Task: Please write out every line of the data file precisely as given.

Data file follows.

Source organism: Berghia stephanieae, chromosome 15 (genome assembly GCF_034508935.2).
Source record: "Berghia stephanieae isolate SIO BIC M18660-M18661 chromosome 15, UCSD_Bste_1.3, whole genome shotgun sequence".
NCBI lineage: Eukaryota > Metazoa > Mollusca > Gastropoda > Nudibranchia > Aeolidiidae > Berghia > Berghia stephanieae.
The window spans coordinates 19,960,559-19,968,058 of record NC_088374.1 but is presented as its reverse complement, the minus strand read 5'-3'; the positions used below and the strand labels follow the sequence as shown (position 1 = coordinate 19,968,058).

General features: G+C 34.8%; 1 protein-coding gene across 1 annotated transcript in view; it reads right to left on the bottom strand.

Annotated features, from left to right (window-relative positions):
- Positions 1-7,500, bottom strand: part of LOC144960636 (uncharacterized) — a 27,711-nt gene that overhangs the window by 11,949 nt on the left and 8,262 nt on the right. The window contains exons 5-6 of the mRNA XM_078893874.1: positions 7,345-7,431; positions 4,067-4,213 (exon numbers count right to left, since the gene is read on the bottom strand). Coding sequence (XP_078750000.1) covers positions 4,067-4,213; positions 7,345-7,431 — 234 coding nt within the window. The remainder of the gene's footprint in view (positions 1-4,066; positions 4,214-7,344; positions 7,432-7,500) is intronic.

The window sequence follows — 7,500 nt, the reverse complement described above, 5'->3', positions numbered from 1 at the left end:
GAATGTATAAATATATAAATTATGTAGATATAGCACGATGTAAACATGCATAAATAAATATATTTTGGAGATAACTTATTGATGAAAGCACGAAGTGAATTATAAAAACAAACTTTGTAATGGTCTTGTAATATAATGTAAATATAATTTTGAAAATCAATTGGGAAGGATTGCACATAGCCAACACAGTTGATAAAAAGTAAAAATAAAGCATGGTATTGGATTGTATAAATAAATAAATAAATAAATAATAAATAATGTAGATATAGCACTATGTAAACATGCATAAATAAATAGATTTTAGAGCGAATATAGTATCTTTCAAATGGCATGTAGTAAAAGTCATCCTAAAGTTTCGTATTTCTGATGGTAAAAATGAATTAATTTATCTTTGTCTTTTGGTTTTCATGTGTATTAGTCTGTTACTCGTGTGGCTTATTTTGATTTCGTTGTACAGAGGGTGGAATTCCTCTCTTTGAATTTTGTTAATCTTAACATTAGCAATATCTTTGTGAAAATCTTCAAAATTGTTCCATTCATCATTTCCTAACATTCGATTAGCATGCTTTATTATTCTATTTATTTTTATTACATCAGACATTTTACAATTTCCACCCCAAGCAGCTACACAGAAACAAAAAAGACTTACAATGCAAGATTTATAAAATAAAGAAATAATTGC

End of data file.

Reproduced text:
Source organism: Berghia stephanieae, chromosome 15 (genome assembly GCF_034508935.2).
Source record: "Berghia stephanieae isolate SIO BIC M18660-M18661 chromosome 15, UCSD_Bste_1.3, whole genome shotgun sequence".
NCBI lineage: Eukaryota > Metazoa > Mollusca > Gastropoda > Nudibranchia > Aeolidiidae > Berghia > Berghia stephanieae.
The window spans coordinates 19,960,559-19,968,058 of record NC_088374.1 but is presented as its reverse complement, the minus strand read 5'-3'; the positions used below and the strand labels follow the sequence as shown (position 1 = coordinate 19,968,058).

General features: G+C 34.8%; 1 protein-coding gene across 1 annotated transcript in view; it reads right to left on the bottom strand.

Annotated features, from left to right (window-relative positions):
- Positions 1-7,500, bottom strand: part of LOC144960636 (uncharacterized) — a 27,711-nt gene that overhangs the window by 11,949 nt on the left and 8,262 nt on the right. The window contains exons 5-6 of the mRNA XM_078893874.1: positions 7,345-7,431; positions 4,067-4,213 (exon numbers count right to left, since the gene is read on the bottom strand). Coding sequence (XP_078750000.1) covers positions 4,067-4,213; positions 7,345-7,431 — 234 coding nt within the window. The remainder of the gene's footprint in view (positions 1-4,066; positions 4,214-7,344; positions 7,432-7,500) is intronic.

The window sequence follows — 7,500 nt, the reverse complement described above, 5'->3', positions numbered from 1 at the left end:
GAATGTATAAATATATAAATTATGTAGATATAGCACGATGTAAACATGCATAAATAAATATATTTTGGAGATAACTTATTGATGAAAGCACGAAGTGAATTATAAAAACAAACTTTGTAATGGTCTTGTAATATAATGTAAATATAATTTTGAAAATCAATTGGGAAGGATTGCACATAGCCAACACAGTTGATAAAAAGTAAAAATAAAGCATGGTATTGGATTGTATAAATAAATAAATAAATAAATAATAAATAATGTAGATATAGCACTATGTAAACATGCATAAATAAATAGATTTTAGAGCGAATATAGTATCTTTCAAATGGCATGTAGTAAAAGTCATCCTAAAGTTTCGTATTTCTGATGGTAAAAATGAATTAATTTATCTTTGTCTTTTGGTTTTCATGTGTATTAGTCTGTTACTCGTGTGGCTTATTTTGATTTCGTTGTACAGAGGGTGGAATTCCTCTCTTTGAATTTTGTTAATCTTAACATTAGCAATATCTTTGTGAAAATCTTCAAAATTGTTCCATTCATCATTTCCTAACATTCGATTAGCATGCTTTATTATTCTATTTATTTTTATTACATCAGACATTTTACAATTTCCACCCCAAGCAGCTACACAGAAACAAAAAAGACTTACAATGCAAGATTTATAAAATAAAGAAATAATTGC